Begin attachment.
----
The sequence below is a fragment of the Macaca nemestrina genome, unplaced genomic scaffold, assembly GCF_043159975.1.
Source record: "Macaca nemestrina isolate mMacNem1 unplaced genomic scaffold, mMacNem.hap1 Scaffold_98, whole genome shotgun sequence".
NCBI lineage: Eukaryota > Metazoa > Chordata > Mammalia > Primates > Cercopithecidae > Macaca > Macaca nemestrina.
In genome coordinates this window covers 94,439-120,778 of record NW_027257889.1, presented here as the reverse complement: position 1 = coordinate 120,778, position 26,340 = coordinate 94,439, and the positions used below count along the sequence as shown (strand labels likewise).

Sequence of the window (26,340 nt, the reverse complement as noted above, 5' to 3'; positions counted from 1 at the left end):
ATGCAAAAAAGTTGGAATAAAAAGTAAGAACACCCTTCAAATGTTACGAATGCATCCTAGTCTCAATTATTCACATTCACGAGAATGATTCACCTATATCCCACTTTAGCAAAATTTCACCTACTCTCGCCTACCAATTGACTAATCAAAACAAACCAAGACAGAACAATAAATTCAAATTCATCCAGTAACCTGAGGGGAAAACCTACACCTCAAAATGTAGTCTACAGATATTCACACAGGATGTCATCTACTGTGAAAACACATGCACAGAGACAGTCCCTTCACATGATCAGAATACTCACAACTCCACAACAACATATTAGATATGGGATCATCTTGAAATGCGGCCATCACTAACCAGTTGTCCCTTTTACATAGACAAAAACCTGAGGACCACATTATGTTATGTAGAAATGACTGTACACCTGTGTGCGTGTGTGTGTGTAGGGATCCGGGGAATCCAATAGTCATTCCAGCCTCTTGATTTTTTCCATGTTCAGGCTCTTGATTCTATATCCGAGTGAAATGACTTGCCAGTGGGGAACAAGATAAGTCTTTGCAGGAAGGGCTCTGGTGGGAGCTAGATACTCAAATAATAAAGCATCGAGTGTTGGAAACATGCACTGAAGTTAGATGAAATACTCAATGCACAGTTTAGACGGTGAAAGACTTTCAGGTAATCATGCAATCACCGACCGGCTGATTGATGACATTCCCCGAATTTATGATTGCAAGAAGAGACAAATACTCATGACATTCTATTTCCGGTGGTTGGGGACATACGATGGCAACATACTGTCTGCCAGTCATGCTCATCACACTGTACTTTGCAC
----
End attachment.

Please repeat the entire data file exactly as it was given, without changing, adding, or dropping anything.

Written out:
The sequence below is a fragment of the Macaca nemestrina genome, unplaced genomic scaffold, assembly GCF_043159975.1.
Source record: "Macaca nemestrina isolate mMacNem1 unplaced genomic scaffold, mMacNem.hap1 Scaffold_98, whole genome shotgun sequence".
NCBI lineage: Eukaryota > Metazoa > Chordata > Mammalia > Primates > Cercopithecidae > Macaca > Macaca nemestrina.
In genome coordinates this window covers 94,439-120,778 of record NW_027257889.1, presented here as the reverse complement: position 1 = coordinate 120,778, position 26,340 = coordinate 94,439, and the positions used below count along the sequence as shown (strand labels likewise).

Sequence of the window (26,340 nt, the reverse complement as noted above, 5' to 3'; positions counted from 1 at the left end):
ATGCAAAAAAGTTGGAATAAAAAGTAAGAACACCCTTCAAATGTTACGAATGCATCCTAGTCTCAATTATTCACATTCACGAGAATGATTCACCTATATCCCACTTTAGCAAAATTTCACCTACTCTCGCCTACCAATTGACTAATCAAAACAAACCAAGACAGAACAATAAATTCAAATTCATCCAGTAACCTGAGGGGAAAACCTACACCTCAAAATGTAGTCTACAGATATTCACACAGGATGTCATCTACTGTGAAAACACATGCACAGAGACAGTCCCTTCACATGATCAGAATACTCACAACTCCACAACAACATATTAGATATGGGATCATCTTGAAATGCGGCCATCACTAACCAGTTGTCCCTTTTACATAGACAAAAACCTGAGGACCACATTATGTTATGTAGAAATGACTGTACACCTGTGTGCGTGTGTGTGTGTAGGGATCCGGGGAATCCAATAGTCATTCCAGCCTCTTGATTTTTTCCATGTTCAGGCTCTTGATTCTATATCCGAGTGAAATGACTTGCCAGTGGGGAACAAGATAAGTCTTTGCAGGAAGGGCTCTGGTGGGAGCTAGATACTCAAATAATAAAGCATCGAGTGTTGGAAACATGCACTGAAGTTAGATGAAATACTCAATGCACAGTTTAGACGGTGAAAGACTTTCAGGTAATCATGCAATCACCGACCGGCTGATTGATGACATTCCCCGAATTTATGATTGCAAGAAGAGACAAATACTCATGACATTCTATTTCCGGTGGTTGGGGACATACGATGGCAACATACTGTCTGCCAGTCATGCTCATCACACTGTACTTTGCAC